Companies such as Coca Cola and Mondelez have tapped agencies like Allidura Consumer (part of the Syneos Health Communications Network) to promote the real science of their products, helping to dispel myths and share information from their network of physicians, medical editors, nutritionists, and many other health influencers. They use their deep understanding of health-minded consumers and their social expertise to “tailor approaches to help health-driven and health-challenged brands develop powerful advocate relationships.”  

In today’s society, people are actively considering all of the facts and information before choosing what to purchase. Branding has a big part to play, but in many ways, companies that ethically leverage facts relating to the health science of their product will build loyalty, word of mouth, increase confidence and activate untapped market segments.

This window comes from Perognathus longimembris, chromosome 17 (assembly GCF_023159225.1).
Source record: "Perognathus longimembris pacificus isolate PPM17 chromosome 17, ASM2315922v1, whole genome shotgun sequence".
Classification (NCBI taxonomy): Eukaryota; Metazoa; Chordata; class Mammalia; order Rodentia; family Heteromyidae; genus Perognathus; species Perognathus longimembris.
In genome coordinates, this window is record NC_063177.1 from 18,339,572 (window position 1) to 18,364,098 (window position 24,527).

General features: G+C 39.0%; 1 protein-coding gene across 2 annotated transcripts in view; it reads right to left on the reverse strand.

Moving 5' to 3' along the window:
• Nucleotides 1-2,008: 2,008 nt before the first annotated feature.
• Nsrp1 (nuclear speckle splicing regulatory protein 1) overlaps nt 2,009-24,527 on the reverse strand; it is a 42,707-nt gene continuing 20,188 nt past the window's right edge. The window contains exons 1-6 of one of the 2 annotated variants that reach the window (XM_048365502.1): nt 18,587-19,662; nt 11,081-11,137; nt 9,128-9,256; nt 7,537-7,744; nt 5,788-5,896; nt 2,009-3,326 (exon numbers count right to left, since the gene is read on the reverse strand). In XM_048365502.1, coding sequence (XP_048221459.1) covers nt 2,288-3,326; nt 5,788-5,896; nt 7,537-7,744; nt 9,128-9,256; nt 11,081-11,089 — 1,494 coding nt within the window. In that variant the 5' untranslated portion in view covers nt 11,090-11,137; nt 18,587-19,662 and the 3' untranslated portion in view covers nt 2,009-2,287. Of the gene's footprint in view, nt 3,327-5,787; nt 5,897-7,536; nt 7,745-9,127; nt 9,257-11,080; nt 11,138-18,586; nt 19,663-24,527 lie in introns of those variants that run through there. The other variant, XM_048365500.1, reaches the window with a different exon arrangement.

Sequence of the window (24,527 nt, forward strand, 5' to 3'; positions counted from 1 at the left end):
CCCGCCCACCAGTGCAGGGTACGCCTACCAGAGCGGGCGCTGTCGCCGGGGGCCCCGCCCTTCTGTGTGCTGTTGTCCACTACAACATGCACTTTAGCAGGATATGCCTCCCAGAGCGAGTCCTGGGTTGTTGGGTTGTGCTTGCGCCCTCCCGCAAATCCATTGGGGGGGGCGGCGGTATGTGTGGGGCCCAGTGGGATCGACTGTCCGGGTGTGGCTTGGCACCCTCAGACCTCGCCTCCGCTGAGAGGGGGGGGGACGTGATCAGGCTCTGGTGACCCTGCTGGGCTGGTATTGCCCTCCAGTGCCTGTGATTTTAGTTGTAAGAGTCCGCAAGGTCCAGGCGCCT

References:

https://www.strategyand.pwc.com/trend/2017-Consumer-Packaged-Goods-Trends

https://www.wellandgood.com/fitness-wellness-trends/

http://www.nielsen.com/us/en/insights/reports/2017/capitalizing-on-health-and-wellness-trends.html

https://www.atkearney.com/consumer-goods/article?/a/mobilizing-for-action-in-consumer-healthcare

https://www.cancer.org/cancer/melanoma-skin-cancer/about/key-statistics.html






About the Author:

A creative director by trade, Cheena has worked with some of the world’s biggest brands, startups and agencies. Specializing in using design thinking, technology and strategy to build out creative solutions, she adds her expertise to the Syneos team as Director of Innovation. During her career, she has been at the cutting edge of the industry with experience in augmented reality, social listening, media theory and user experience. With over 13 years of experience, much of her focus has revolved around solving communication challenges and creating brand engagement in a culturally relevant way. She also has been an instructor at Miami Ad School NY for over 6 years, mentoring new creatives on developing integrated campaigns, understanding media, interactive concepting, and working with account planning teams.